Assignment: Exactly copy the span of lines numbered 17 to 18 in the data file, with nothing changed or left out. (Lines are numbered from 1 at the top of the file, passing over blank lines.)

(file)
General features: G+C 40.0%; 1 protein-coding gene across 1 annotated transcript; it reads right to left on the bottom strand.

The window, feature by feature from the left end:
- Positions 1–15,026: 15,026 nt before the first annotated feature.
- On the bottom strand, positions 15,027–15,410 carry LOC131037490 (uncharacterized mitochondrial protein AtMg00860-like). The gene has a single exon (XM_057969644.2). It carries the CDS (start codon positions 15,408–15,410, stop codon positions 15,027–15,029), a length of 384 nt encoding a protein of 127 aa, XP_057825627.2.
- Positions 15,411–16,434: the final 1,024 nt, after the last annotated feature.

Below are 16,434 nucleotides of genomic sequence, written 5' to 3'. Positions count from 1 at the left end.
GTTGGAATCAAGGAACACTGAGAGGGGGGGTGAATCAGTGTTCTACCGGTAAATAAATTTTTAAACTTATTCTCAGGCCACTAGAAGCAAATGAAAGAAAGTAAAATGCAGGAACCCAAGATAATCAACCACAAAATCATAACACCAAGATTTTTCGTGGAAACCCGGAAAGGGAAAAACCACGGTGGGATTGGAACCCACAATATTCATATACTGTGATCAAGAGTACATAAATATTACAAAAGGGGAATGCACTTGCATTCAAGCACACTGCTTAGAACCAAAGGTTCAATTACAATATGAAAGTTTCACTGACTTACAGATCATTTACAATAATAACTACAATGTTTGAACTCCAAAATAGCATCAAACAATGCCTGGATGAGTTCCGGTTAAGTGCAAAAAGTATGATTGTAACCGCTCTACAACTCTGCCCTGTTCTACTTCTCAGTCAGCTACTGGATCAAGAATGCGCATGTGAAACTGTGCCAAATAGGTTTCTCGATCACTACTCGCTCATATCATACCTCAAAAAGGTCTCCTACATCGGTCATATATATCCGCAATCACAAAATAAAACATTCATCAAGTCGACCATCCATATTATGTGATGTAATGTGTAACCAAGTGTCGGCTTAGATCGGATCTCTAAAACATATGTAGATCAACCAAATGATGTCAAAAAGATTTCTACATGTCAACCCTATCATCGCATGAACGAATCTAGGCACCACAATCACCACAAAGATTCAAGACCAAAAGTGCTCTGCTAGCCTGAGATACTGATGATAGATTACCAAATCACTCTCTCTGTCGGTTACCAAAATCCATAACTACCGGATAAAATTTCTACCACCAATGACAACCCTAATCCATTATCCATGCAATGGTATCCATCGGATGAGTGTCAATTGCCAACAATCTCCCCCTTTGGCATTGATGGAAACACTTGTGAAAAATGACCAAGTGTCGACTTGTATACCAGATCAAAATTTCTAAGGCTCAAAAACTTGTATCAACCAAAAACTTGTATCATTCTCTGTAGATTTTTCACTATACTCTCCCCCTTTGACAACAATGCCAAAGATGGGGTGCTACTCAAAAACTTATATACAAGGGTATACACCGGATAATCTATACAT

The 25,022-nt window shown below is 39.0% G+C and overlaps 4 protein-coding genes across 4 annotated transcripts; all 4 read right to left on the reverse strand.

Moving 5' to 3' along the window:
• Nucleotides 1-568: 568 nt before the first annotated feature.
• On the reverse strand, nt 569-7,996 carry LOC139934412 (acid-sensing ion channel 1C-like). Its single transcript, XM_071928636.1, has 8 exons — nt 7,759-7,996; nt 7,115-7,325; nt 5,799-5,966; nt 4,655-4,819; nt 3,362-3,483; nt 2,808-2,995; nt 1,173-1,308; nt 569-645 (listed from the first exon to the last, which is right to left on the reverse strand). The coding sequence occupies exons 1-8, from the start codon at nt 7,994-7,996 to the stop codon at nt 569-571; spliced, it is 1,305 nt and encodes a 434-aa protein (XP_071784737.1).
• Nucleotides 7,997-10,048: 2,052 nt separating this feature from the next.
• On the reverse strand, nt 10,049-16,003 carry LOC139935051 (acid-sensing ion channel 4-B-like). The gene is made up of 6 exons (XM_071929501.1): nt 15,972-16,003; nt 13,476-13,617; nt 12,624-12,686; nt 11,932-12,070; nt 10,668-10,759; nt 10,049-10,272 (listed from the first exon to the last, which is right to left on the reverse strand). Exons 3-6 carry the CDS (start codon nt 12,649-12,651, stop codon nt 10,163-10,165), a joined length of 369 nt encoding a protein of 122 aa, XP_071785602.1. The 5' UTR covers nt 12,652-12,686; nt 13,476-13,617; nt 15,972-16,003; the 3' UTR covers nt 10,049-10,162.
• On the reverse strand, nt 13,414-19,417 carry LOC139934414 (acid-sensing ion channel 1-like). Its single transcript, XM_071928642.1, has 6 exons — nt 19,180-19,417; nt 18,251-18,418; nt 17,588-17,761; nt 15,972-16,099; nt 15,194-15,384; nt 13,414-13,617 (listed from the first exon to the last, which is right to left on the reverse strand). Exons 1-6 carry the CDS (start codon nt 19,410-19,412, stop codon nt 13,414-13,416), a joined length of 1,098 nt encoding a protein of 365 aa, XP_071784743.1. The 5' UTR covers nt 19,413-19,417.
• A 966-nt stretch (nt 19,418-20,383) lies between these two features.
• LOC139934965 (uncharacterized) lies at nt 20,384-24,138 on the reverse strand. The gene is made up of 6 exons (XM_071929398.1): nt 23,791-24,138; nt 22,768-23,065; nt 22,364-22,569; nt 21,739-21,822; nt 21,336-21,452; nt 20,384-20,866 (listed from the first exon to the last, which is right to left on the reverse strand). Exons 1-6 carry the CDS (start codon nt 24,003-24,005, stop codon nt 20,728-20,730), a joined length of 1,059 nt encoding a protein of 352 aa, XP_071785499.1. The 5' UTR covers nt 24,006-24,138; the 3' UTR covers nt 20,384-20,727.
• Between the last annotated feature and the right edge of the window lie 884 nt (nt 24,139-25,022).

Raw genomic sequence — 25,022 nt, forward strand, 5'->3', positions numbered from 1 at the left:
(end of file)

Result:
• Between the last annotated feature and the right edge of the window lie 884 nt (nt 24,139-25,022).

Raw genomic sequence — 25,022 nt, forward strand, 5'->3', positions numbered from 1 at the left: